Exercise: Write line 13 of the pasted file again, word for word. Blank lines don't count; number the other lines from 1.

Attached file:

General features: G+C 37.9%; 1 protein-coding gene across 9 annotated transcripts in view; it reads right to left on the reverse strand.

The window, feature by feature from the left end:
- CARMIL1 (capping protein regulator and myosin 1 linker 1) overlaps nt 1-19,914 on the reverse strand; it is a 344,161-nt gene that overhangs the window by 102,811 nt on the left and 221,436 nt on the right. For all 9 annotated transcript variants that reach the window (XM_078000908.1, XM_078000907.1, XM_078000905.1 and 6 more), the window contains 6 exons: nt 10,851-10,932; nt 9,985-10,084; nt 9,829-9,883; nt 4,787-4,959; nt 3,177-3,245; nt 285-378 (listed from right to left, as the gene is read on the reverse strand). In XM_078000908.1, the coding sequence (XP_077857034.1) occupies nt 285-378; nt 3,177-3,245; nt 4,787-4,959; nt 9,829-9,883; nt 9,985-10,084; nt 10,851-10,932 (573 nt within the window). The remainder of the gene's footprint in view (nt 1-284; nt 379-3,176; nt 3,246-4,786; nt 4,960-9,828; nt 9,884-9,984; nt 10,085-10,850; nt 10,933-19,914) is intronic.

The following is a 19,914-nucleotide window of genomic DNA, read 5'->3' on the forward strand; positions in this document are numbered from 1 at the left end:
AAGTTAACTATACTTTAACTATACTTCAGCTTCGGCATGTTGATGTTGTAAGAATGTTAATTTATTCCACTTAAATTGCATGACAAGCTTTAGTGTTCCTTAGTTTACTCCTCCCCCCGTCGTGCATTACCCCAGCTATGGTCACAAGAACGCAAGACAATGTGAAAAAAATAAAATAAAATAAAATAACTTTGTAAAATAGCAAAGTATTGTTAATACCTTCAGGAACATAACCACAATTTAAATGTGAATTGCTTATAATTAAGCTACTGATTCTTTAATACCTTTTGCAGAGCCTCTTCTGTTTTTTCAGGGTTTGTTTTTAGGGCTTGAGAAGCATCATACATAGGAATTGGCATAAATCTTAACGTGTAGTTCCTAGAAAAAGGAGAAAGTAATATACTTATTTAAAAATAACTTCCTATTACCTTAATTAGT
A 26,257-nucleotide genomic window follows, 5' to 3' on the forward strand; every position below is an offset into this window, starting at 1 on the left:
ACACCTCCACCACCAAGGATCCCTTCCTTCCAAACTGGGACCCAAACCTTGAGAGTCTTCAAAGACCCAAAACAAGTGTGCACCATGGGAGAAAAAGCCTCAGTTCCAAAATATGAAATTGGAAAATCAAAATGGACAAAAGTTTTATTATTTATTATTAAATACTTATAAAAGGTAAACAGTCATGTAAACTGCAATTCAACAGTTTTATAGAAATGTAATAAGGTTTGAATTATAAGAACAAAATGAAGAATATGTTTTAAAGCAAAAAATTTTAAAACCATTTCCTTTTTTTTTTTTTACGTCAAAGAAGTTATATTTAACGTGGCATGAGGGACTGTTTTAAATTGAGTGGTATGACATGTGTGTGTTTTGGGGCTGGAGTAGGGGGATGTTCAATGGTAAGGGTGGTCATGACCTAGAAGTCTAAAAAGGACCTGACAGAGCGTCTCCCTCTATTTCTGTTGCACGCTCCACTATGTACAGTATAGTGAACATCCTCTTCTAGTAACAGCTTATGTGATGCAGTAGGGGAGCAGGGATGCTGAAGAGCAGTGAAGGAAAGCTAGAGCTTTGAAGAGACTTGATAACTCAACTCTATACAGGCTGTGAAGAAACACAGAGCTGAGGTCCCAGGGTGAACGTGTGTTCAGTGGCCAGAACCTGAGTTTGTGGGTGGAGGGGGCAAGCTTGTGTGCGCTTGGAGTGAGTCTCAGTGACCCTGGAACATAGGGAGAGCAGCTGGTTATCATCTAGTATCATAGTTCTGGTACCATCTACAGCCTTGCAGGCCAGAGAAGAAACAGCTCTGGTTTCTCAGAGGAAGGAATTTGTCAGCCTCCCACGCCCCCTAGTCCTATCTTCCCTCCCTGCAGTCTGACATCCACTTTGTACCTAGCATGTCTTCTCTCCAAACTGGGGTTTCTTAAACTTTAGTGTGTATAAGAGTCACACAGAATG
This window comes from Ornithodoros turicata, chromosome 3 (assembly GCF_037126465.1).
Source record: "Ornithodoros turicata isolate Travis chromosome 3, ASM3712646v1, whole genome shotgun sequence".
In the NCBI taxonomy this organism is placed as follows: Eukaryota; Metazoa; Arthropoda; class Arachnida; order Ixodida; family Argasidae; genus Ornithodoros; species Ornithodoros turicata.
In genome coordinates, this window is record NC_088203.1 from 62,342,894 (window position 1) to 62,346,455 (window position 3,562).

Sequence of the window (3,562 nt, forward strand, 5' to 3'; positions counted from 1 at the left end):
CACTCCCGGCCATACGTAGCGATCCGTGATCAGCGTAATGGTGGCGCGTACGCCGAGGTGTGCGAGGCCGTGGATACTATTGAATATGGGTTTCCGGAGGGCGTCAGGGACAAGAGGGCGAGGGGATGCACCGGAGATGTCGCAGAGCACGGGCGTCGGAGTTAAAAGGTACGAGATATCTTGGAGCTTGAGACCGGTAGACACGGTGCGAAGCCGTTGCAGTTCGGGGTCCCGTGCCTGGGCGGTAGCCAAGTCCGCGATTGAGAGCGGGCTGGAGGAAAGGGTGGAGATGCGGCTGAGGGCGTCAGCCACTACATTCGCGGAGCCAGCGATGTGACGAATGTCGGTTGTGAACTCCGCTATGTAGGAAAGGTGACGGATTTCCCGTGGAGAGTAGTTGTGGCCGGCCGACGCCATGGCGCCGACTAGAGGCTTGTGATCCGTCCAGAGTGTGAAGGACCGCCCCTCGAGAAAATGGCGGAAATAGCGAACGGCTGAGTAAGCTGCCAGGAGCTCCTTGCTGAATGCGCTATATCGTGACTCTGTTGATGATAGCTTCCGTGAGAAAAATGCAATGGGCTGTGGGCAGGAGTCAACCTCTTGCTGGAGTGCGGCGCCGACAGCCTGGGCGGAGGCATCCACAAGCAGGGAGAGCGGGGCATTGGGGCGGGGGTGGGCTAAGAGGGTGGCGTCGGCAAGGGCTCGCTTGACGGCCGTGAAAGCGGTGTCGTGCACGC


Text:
CACTCCCGGCCATACGTAGCGATCCGTGATCAGCGTAATGGTGGCGCGTACGCCGAGGTGTGCGAGGCCGTGGATACTATTGAATATGGGTTTCCGGAGGGCGTCAGGGACAAGAGGGCGAGGGGATGCACCGGAGATGTCGCAGAGCACGGGCGTCGGAGTTAAAAGGTACGAGATATCTTGGAGCTTGAGACCGGTAGACACGGTGCGAAGCCGTTGCAGTTCGGGGTCCCGTGCCTGGGCGGTAGCCAAGTCCGCGATTGAGAGCGGGCTGGAGGAAAGGGTGGAGATGCGGCTGAGGGCGTCAGCCACTACATTCGCGGAGCCAGCGATGTGACGAATGTCGGTTGTGAACTCCGCTATGTAGGAAAGGTGACGGATTTCCCGTGGAGAGTAGTTGTGGCCGGCCGACGCCATGGCGCCGACTAGAGGCTTGTGATCCGTCCAGAGTGTGAAGGACCGCCCCTCGAGAAAATGGCGGAAATAGCGAACGGCTGAGTAAGCTGCCAGGAGCTCCTTGCTGAATGCGCTATATCGTGACTCTGTTGATGATAGCTTCCGTGAGAAAAATGCAATGGGCTGTGGGCAGGAGTCAACCTCTTGCTGGAGTGCGGCGCCGACAGCCTGGGCGGAGGCATCCACAAGCAGGGAGAGCGGGGCATTGGGGCGGGGGTGGGCTAAGAGGGTGGCGTCGGCAAGGGCTCGCTTGACGGCCGTGAAAGCGGTGTCGTGCACGC